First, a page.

The short answer is yes. Throughout its history, OPEC has awkwardly held together despite intense internal squabbles and even conflicts, such as Iraq’s invasion of Kuwait (both OPEC countries) in 1990. Indeed, one reason for the growing confidence about an extension of the deal due to expire next March is that compliance levels were 96% last month. That is remarkable considering the rising tensions between Sunni Saudis and their Shia foes. Even at the best of times in the past, participants have usually started cheating when oil prices have risen.

Besides OPEC and geopolitics, there are other reasons oil prices are on a roll. A synchronous upswing in the global economy means that demand for oil is rising. The International Energy Agency, a global forecaster, recently spooked the market by saying that higher prices were likely to dent consumption of crude next year. That is possible, but with prices still at less than half their peak of 2008, consumers, such as drivers, show no sign yet of jamming on the brakes. Rising global demand and falling OPEC supply may yet flush out more American shale production, which is the main bugbear of oil bulls. Martijn Rats of Morgan Stanley says that to keep the market roughly in balance, shale-producers will have to raise output from 5.8m barrels a day (b/d) to 6.8m b/d over the next 12 months, a 17% increase. However, he notes that a bottom-up analysis of listed shale-producers suggests their production is only growing at about 5% a year, which is not enough to fill the gap. Rather than continuing to pump as fast as they can, they are now focusing on pumping more profitably.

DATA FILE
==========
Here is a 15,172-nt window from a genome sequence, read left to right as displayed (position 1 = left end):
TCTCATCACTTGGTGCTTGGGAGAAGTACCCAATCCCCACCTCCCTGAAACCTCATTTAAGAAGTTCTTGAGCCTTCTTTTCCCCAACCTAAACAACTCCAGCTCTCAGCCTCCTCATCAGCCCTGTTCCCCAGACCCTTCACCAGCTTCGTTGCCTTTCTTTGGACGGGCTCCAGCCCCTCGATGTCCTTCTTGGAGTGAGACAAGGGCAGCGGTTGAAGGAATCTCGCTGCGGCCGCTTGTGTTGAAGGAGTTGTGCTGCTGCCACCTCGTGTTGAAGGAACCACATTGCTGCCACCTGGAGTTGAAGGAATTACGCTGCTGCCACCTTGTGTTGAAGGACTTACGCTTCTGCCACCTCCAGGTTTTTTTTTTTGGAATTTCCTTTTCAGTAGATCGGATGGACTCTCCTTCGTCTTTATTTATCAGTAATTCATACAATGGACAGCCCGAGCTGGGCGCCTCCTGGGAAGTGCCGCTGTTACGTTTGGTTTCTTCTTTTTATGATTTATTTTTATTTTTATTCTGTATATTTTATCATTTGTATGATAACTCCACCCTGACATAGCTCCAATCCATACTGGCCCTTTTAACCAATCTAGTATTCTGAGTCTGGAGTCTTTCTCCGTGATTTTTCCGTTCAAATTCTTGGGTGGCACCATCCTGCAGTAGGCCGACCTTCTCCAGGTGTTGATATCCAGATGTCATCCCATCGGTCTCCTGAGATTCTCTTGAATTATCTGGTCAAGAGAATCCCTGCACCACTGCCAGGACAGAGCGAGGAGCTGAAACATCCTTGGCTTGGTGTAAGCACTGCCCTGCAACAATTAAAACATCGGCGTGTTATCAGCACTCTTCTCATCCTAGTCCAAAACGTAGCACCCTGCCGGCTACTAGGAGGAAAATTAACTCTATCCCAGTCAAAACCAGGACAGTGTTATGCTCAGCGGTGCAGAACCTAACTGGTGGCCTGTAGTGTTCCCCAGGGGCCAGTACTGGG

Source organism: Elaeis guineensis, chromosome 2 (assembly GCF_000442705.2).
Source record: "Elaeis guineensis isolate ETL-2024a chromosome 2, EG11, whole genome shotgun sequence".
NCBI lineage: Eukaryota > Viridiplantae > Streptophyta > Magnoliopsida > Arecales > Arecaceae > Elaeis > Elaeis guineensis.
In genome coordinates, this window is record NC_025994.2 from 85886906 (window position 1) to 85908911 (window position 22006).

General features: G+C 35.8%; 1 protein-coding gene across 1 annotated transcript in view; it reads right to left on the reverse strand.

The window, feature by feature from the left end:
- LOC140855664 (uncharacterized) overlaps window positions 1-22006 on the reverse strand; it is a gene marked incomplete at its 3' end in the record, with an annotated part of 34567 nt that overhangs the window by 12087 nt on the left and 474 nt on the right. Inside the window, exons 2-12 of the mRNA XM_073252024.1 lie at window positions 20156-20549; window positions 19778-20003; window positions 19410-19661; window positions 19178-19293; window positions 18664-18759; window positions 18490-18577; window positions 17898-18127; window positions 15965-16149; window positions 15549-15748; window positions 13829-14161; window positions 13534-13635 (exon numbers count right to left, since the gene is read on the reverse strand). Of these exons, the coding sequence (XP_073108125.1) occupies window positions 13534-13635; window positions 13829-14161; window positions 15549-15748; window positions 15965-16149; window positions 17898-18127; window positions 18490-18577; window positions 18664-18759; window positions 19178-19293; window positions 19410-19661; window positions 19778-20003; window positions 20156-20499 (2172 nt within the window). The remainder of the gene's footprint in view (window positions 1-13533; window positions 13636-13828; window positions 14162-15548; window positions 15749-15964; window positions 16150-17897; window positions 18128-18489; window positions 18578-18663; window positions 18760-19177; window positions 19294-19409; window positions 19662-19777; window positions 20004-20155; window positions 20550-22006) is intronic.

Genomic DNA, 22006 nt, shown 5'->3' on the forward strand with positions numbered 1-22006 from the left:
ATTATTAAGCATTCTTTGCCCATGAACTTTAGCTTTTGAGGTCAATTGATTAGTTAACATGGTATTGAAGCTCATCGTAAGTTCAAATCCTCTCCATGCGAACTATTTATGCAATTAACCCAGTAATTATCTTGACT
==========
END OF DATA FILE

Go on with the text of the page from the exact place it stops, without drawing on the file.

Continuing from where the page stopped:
With Brent crude above $60 a barrel, and America’s West Texas Intermediate drawing close, much of this may be baked into the price. Bullish hedge-fund investment in oil futures is close to record highs. If OPEC and the other petro-states disappoint in Vienna this week, there is the risk of a sharp sell-off. But for the first time in several years, the interests of the biggest producers in keeping output under control may be aligned. Saudi Arabia wants high prices to achieve a generous valuation when it part-privatises Aramco, the state oil company. Russia's president, Vladimir Putin, wants them to keep the economy—and hence his regime—stable. And shale producers want them because their investors are demanding higher returns, rather than higher volumes. No paradoxes there.

Friday, 17 November 2017

A Look Back to Looking Forward

By Rod Garland

100 years ago in October and November of 1917, four divisions of the Canadian Corps took turns assaulting Passchendaele ridge in Belgium during WW1. After separate attacks, they succeeded in capturing it and the ruins of Passchendaele village from exhausted German defenders.

The battle that had dragged on for months was one of the deadliest in terms of losses on both sides, but showed the rest of the world how Canadian resolve, spirit and resourcefulness could get the job done.